How to Live: A Search for Wisdom

While researching his latest book, How to Live: A Search for Wisdom from Old People (While They Are Still On This Earth, award-winning writer Henry Alford interviewed a wide variety of people over the age of 70 in an effort to deduce their hard-won wisdom.

"[It] was both the most fun and the most traumatic project I've ever worked on. The most fun because I got to interview and hang out with some truly fascinating and hilarious people—like a woman who walked across the country at age 87 in support of campaign finance reform, even though she had emphysema and severe arthritis…. and I'll never forget my tour of Sylvia Miles's bathroom, where she keeps her two Best Supporting Actress nominations, among many, many, many other items. But it was the most traumatic project I've worked on because of the way that my interviewing inadvertently set off a dramatic change in my mother and step-father's 31 year-long union. That part of the project was freakish and unexpected. And, no surprise, that's the part of the book that readers have really been responding to. You can always rely on family to deliver the sucker punch."

Alford, who has written for the New Yorker, the New York Times, and Vanity Fair, is also author of a humor collection Municipal Bondage and Big Kiss. One reviewer (Eric Weiner) said this about HOW TO LIVE: "Never sappy, always candid, and occasionally exhale-linguini-out-your-nostrils funny, HOW TO LIVE actually lives up to its audacious title."

Aging is a time of great self-mastery, said Alford during a visit to Seattle. The people he interviewed were becoming more ambitious, wiser, and more wonderful as they age, he said. And scientific evidence shows that we do, indeed, grow wiser as we grow older.

While Alford was in town to promote his book, he was featured on KUOW (94.9FM). During the interview, KUOW invited listeners to share their nuggets of wisdom:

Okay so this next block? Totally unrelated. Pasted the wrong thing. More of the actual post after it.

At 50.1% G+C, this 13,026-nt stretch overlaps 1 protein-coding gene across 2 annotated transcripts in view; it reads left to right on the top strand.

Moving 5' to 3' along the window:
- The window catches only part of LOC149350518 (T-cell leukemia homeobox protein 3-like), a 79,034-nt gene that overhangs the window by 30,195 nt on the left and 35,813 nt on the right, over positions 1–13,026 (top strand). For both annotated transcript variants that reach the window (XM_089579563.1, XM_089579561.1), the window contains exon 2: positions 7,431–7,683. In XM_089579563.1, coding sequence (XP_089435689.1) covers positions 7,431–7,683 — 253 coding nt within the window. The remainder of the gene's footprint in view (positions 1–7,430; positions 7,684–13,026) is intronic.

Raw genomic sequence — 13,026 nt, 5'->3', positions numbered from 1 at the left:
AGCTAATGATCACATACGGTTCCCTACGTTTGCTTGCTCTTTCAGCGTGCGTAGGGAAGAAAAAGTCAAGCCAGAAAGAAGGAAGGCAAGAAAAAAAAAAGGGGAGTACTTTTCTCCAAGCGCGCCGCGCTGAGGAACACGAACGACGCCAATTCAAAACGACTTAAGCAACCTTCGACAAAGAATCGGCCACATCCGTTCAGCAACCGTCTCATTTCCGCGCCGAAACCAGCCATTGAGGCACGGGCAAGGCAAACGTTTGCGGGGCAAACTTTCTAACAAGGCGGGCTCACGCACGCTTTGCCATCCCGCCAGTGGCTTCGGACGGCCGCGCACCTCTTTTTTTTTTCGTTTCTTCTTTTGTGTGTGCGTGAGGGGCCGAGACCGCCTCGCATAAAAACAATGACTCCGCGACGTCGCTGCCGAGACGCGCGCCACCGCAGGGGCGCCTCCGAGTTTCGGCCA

• No matter how old you are, don’t ever give up on something you think you’d like to do, jump right in and start to do it even if you ache all over. If you have a passion, follow it and be glad.
  • Be compassionate with yourself and others. Be grateful and let go of any illusions of control.
  • Don’t wallow in regrets – adversity can be a friend. Keep a positive outlook and remember that even a kick in the rear is a step ahead.
  • Though moderation in all things is good advice, don’t be too cautious in life – go for it, really live!
  • Exercise everyday. Staying in shape physically is very important – it makes you feel good about yourself.
  • Family is important. Treat everybody as nice as possible and stay as humble as possible.
  • Watch your tongue and consider how your words affect others. Thoughts on a long marriage: Wisdom is knowing what to overlook.
  • Have solid friends and faith, be money-wise and humble with lots of humor because life can’t be planned for – you react to it.
  • Use your time wisely because you can’t get it back.
  • Keep busy, read a lot, exercise, learn something new everyday. Look out for people who might need a smile or a helping hand. When in pain, say 'this too will pass.' Enjoy your children and grandchildren. Don’t give advice unless you’re asked.
  • Laugh about your senior moments. Respect yourself and others, especially the elderly.
  • Life throws us so many spitballs, the more tools we have to deal with life the better, whether it be religion or art appreciation or secular wisdom.
  • Look at life and others through the lens of love.
  • Don’t let physical incapacity change the way you relate to others or to life.
  • Keep intellectually active and enjoy what you’re doing – do stuff that is stimulating and that you find fun.
  • To paraphrase Julia Child: There is no substitute for real butter – don’t live your life by proxy. Be the star in your own movie.

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